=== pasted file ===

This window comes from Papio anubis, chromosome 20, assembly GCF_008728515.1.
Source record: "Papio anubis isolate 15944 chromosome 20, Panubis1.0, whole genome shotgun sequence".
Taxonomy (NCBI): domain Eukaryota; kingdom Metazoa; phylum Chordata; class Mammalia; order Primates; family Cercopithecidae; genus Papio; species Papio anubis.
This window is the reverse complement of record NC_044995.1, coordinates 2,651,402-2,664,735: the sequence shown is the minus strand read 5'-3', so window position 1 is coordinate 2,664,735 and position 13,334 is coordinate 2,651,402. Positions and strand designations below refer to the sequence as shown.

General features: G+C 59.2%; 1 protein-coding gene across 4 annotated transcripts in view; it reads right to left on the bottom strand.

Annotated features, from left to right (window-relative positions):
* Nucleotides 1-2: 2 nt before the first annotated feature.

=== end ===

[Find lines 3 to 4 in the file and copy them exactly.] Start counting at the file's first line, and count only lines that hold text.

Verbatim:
Taxonomy (NCBI): domain Eukaryota; kingdom Metazoa; phylum Chordata; class Mammalia; order Primates; family Cercopithecidae; genus Papio; species Papio anubis.
This window is the reverse complement of record NC_044995.1, coordinates 2,651,402-2,664,735: the sequence shown is the minus strand read 5'-3', so window position 1 is coordinate 2,664,735 and position 13,334 is coordinate 2,651,402. Positions and strand designations below refer to the sequence as shown.